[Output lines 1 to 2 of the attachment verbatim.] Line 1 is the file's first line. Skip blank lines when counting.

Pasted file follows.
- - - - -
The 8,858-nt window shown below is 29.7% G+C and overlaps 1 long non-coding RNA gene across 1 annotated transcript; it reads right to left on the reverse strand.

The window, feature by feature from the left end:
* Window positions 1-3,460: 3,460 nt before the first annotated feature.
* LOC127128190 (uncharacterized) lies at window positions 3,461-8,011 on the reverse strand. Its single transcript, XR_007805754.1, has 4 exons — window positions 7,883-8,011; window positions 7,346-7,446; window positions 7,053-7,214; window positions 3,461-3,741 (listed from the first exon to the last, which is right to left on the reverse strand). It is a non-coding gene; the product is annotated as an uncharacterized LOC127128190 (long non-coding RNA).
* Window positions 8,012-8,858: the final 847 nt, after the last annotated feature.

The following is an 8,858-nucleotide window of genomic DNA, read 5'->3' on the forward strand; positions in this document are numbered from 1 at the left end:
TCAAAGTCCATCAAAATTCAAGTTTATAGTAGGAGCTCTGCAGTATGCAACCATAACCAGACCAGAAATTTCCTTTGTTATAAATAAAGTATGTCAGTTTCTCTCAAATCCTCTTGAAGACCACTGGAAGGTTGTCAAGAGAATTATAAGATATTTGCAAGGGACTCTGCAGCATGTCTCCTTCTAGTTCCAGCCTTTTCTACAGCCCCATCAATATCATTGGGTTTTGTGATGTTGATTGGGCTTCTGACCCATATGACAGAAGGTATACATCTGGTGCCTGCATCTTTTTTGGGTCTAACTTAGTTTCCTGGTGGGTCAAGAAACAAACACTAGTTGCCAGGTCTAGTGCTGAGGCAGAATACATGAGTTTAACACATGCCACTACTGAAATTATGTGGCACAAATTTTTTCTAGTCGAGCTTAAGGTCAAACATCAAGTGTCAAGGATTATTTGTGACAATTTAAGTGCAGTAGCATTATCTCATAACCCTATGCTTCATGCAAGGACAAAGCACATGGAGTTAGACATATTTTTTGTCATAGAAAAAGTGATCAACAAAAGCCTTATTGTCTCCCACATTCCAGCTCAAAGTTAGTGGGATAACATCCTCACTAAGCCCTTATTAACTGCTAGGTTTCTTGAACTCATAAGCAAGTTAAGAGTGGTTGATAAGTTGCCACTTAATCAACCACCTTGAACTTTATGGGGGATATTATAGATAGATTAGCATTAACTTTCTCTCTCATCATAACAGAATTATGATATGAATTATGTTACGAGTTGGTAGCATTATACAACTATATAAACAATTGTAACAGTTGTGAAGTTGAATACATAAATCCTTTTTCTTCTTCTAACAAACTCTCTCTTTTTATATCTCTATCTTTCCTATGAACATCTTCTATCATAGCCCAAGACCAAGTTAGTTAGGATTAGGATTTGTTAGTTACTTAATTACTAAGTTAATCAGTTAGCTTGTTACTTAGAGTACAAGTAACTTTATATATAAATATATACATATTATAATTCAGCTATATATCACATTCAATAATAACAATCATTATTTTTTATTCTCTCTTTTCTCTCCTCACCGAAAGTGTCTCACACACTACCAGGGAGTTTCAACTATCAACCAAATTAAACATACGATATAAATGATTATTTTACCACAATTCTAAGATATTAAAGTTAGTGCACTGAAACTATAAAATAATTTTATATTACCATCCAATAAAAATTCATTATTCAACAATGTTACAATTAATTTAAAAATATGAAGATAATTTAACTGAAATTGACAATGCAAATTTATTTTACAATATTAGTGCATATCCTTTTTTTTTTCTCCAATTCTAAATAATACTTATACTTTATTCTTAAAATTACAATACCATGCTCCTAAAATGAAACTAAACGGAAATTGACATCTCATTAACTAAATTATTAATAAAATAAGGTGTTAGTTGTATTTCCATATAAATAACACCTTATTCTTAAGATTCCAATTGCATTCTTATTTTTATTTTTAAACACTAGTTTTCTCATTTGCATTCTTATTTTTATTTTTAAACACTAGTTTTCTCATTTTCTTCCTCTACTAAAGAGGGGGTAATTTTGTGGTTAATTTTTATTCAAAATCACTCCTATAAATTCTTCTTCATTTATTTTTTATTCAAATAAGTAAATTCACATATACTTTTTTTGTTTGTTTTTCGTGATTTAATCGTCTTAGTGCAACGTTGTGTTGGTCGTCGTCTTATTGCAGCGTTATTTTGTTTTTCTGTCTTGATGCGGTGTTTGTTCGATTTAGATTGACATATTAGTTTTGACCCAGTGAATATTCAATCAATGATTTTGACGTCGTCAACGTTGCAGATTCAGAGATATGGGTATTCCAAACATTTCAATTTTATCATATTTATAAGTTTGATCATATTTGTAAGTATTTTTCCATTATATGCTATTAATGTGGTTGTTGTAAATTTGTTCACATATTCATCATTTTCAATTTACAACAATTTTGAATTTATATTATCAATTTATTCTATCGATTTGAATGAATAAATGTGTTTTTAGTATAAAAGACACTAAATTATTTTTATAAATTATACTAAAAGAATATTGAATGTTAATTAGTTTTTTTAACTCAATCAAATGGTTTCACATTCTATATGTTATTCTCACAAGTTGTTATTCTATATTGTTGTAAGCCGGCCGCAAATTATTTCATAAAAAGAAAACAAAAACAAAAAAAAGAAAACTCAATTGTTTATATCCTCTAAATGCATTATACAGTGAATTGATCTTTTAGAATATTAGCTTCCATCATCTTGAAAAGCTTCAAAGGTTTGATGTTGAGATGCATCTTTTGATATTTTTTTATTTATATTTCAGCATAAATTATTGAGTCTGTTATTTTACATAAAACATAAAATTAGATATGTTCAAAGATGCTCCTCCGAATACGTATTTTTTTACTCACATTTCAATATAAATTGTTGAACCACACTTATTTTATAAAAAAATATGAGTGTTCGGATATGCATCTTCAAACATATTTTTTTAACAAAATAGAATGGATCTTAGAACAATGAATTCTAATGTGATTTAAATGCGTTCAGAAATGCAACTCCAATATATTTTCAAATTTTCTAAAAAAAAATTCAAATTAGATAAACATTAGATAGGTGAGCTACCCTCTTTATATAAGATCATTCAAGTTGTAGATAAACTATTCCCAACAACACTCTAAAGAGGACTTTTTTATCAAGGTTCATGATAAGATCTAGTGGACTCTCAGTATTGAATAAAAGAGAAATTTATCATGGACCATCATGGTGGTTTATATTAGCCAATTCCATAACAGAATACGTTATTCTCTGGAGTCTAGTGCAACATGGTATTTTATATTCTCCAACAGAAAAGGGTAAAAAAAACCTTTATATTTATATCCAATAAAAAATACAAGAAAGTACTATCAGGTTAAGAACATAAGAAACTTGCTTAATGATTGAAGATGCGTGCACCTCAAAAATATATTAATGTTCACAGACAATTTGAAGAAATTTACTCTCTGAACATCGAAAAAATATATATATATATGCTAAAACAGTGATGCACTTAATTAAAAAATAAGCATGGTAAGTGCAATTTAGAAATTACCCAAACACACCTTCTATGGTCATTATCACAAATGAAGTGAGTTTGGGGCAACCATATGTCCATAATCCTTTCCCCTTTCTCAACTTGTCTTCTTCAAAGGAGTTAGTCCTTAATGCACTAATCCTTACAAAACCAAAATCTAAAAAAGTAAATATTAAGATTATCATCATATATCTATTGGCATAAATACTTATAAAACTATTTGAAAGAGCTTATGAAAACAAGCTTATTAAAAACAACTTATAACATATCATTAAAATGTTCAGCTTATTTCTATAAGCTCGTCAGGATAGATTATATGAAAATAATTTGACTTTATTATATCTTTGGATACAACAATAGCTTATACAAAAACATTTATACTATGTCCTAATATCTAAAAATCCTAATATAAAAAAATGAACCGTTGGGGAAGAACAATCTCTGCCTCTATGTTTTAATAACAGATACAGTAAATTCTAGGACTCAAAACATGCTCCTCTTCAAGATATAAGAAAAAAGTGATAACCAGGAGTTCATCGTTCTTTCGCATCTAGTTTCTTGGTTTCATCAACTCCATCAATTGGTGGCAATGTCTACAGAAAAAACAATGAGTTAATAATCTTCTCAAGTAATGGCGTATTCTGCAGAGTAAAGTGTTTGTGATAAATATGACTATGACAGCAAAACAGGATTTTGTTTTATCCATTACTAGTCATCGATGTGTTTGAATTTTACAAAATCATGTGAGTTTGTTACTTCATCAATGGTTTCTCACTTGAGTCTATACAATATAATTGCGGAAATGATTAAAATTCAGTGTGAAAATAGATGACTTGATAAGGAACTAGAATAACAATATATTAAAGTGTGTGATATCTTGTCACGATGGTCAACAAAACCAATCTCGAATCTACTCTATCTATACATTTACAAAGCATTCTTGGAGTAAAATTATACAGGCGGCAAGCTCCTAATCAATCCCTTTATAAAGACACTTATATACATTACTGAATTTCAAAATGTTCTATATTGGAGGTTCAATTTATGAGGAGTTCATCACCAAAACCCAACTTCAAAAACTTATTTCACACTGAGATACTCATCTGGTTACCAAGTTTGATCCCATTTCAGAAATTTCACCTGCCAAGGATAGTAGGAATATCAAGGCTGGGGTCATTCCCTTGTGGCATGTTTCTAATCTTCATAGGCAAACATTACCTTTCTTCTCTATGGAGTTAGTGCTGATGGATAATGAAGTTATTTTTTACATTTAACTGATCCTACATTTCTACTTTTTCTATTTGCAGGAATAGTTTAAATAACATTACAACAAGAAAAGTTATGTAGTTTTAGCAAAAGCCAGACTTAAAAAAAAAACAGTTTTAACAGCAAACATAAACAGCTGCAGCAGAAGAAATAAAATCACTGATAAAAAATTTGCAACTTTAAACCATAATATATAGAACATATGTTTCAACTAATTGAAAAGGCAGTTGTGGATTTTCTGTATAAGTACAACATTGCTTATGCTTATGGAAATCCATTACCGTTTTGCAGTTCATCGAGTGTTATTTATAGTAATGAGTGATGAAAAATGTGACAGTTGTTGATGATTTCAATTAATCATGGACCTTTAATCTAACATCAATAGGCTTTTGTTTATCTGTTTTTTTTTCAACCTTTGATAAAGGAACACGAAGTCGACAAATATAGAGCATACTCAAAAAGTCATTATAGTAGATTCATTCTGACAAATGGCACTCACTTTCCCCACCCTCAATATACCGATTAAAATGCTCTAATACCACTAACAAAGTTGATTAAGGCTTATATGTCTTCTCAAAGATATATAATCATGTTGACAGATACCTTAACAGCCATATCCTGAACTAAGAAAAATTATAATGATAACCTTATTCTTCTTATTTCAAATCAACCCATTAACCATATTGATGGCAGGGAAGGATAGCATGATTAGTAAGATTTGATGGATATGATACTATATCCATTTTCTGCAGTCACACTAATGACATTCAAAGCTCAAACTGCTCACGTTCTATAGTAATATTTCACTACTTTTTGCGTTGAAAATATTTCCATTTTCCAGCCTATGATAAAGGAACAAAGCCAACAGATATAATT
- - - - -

The 8,858-nt window shown below is 29.7% G+C and overlaps 1 long non-coding RNA gene across 1 annotated transcript; it reads right to left on the reverse strand.

The window, feature by feature from the left end: